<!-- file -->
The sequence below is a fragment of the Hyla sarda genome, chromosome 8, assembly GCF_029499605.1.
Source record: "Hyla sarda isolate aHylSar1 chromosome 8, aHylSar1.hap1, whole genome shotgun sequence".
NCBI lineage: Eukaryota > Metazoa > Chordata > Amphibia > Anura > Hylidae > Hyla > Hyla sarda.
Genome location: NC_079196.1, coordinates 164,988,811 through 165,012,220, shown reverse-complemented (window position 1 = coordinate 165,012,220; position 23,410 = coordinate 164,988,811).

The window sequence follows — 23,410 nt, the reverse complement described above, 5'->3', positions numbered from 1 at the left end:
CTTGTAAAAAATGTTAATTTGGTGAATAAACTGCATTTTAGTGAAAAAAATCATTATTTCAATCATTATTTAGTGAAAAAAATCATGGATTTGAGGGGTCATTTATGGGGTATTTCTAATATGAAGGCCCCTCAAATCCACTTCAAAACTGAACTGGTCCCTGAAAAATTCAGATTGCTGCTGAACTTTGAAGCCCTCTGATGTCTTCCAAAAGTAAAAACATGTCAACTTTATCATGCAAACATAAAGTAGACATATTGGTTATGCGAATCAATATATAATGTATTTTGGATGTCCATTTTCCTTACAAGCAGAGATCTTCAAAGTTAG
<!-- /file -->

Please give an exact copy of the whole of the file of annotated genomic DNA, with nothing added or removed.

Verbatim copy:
The sequence below is a fragment of the Hyla sarda genome, chromosome 8, assembly GCF_029499605.1.
Source record: "Hyla sarda isolate aHylSar1 chromosome 8, aHylSar1.hap1, whole genome shotgun sequence".
NCBI lineage: Eukaryota > Metazoa > Chordata > Amphibia > Anura > Hylidae > Hyla > Hyla sarda.
Genome location: NC_079196.1, coordinates 164,988,811 through 165,012,220, shown reverse-complemented (window position 1 = coordinate 165,012,220; position 23,410 = coordinate 164,988,811).

The window sequence follows — 23,410 nt, the reverse complement described above, 5'->3', positions numbered from 1 at the left end:
CTTGTAAAAAATGTTAATTTGGTGAATAAACTGCATTTTAGTGAAAAAAATCATTATTTCAATCATTATTTAGTGAAAAAAATCATGGATTTGAGGGGTCATTTATGGGGTATTTCTAATATGAAGGCCCCTCAAATCCACTTCAAAACTGAACTGGTCCCTGAAAAATTCAGATTGCTGCTGAACTTTGAAGCCCTCTGATGTCTTCCAAAAGTAAAAACATGTCAACTTTATCATGCAAACATAAAGTAGACATATTGGTTATGCGAATCAATATATAATGTATTTTGGATGTCCATTTTCCTTACAAGCAGAGATCTTCAAAGTTAG